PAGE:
Thursday, 26 September 2013

Lots of colour in the fields at Al Hayer

I visited Al Hayer on the Saudi National Day holiday this Monday. The fishermen arrived nearly as early as me which caused me to spend most of my time away from the water as the disturbance is significant.

There are large roaming mixed flocks of finch-family birds at the moment on the pivot fields. My enforced absence from the water lead to me to inspect them more closely than of late.

two young streaked weaver

The two largest components of the flocks are Spanish sparrow and streaked weaver including many young bids such the ones shown above.

Male Arabian golden sparrow

However there are also often small numbers of Indian silverbill, house sparrow and red avadavat.

Two weeks ago fellow birder Ahmed Al Kassim alerted me to the fact that Arabian golden sparrow had joined the flocks. Indeed there numbers have grown steady over the past year from nothing. 

I saw my first one the weekend before last and on Monday I looked very hard and prolonged at the flocks. I was surprised to see they actually make up 5-10%!

The big issue for me is whether they will survive the cooler winters than in their natural habitat near Jizan. The red avadavat do it by keeping in the dried tall reeds at night, dawn and dusk when its cold.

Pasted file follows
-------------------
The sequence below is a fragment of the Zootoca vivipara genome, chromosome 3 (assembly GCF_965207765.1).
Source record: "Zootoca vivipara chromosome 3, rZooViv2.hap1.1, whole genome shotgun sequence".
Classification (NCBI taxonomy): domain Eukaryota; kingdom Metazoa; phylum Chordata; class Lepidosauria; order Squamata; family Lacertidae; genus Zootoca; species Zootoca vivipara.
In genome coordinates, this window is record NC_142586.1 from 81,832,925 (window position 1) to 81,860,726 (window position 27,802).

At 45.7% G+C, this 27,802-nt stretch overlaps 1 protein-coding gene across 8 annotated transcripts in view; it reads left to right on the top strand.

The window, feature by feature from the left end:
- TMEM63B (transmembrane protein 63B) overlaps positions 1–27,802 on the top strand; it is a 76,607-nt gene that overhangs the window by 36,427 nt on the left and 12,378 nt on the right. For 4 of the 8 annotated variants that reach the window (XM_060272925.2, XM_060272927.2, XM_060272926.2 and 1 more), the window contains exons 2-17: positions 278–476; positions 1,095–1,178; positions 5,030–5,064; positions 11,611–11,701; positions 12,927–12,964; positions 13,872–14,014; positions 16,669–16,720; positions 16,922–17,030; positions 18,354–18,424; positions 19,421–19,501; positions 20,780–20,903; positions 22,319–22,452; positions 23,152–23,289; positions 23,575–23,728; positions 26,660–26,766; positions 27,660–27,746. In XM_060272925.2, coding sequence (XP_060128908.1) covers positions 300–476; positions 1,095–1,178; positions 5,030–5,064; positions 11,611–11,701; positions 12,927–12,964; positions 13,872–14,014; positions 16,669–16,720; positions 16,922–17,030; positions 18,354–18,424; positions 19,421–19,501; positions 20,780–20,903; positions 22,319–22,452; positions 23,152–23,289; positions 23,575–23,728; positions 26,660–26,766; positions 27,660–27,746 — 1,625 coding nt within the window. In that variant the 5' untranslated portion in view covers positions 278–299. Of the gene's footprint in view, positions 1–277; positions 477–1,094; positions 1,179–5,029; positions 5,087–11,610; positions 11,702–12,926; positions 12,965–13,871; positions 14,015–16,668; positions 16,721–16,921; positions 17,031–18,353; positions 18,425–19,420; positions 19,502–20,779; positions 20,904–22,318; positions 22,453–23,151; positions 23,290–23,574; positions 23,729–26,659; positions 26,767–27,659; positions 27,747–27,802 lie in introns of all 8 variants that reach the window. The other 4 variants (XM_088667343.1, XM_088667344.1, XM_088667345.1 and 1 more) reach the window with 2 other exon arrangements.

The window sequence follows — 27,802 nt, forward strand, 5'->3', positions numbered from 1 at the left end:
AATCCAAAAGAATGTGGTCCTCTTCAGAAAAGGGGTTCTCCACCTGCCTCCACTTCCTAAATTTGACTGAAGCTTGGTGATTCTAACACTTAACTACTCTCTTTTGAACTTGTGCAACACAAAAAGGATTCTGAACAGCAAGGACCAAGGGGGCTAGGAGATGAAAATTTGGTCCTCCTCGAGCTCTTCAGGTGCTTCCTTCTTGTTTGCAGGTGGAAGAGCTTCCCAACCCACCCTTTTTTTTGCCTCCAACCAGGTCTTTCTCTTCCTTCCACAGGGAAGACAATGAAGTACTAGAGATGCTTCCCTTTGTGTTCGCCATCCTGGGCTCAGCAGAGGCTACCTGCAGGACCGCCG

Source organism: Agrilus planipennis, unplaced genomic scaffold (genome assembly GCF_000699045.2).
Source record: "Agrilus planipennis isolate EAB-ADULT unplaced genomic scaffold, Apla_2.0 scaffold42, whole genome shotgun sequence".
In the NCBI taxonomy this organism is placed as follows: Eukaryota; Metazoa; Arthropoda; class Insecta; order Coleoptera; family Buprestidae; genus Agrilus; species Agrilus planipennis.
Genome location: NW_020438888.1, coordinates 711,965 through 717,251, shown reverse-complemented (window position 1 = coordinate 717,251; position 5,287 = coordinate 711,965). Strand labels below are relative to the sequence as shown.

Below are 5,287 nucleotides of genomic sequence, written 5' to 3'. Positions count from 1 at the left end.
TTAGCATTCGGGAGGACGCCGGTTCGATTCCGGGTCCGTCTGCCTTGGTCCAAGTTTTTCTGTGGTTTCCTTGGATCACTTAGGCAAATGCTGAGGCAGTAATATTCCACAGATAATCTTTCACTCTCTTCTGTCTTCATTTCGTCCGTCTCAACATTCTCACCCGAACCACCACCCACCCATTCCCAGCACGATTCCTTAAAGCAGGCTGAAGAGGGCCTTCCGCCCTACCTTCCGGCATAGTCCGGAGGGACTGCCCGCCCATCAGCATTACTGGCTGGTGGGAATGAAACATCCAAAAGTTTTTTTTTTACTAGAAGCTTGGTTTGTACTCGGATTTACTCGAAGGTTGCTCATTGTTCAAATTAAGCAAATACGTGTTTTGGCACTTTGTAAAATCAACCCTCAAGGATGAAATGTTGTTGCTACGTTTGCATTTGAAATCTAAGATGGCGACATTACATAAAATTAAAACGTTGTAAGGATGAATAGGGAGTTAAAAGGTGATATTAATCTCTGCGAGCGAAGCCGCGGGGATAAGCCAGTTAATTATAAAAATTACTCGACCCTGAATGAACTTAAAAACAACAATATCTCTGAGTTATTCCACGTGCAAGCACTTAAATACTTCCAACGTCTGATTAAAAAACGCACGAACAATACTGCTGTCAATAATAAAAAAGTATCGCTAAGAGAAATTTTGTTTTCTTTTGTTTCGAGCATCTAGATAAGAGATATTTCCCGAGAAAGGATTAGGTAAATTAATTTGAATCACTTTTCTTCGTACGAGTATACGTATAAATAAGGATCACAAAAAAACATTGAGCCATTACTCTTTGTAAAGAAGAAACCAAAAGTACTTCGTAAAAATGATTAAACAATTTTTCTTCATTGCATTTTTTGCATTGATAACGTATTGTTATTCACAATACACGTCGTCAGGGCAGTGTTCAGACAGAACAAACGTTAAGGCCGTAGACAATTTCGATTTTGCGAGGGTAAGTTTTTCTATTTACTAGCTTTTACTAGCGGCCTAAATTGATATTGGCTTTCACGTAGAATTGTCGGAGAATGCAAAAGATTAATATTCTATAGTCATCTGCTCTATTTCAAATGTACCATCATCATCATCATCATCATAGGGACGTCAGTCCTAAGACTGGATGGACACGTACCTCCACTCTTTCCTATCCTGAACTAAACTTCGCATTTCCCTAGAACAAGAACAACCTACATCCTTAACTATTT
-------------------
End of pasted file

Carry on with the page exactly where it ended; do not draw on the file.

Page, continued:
An unfortunate dyed female house sparrow

Arabian golden sparrow almost certainly came from escapes. Indeed a pink sparrow among the the flock is a pink dyed female house sparrow which was also probably a caged bird sold as a fake exotic. She too found her way to the large flocks at Al Hayer.

blue cheeked bee-eater

More colour was provided by small numbers of blue-cheeked bee-eater which is far more common than European bee-eater in autumn (and in stark contrast to spring).

a second blue-cheeked bee-eater

Their numbers though were down on the week before and there are signs that the overall passage is levelling off.

Marsh warbler

I saw relatively few passage warblers. For example I observed only one common whitethroat and eastern olivaceous warbler. By way of compensation, a marsh warbler gave me very good views in a field right as I arrived at dawn. 

Marsh warbler from another angle

Notice that it has generally lighter bill and legs than the very similar reed warbler. It is also generally a plumper bird. It's underparts were paler and brighter too though this doesn't come out well in these photos (taken in poor light).

Habitat is another useful indicators in these matters. This bird chose a damp field with tall grass over the extensive reed beds just 15 metres way!

Northern wheatear

Northern wheatear and Isabelline wheatear are still coming through. Some of the latter stay all winter in the area but northern wheatear don't.

white throated kingfisher

White-throated kingfisher started out as as a winter visitor according to old records but it stays all year round now and breeds. 

A common kingfisher was seen which was the first this winter but it was too quick for me to photograph. i am sure there will be more chances this winter.

a row of barn swallow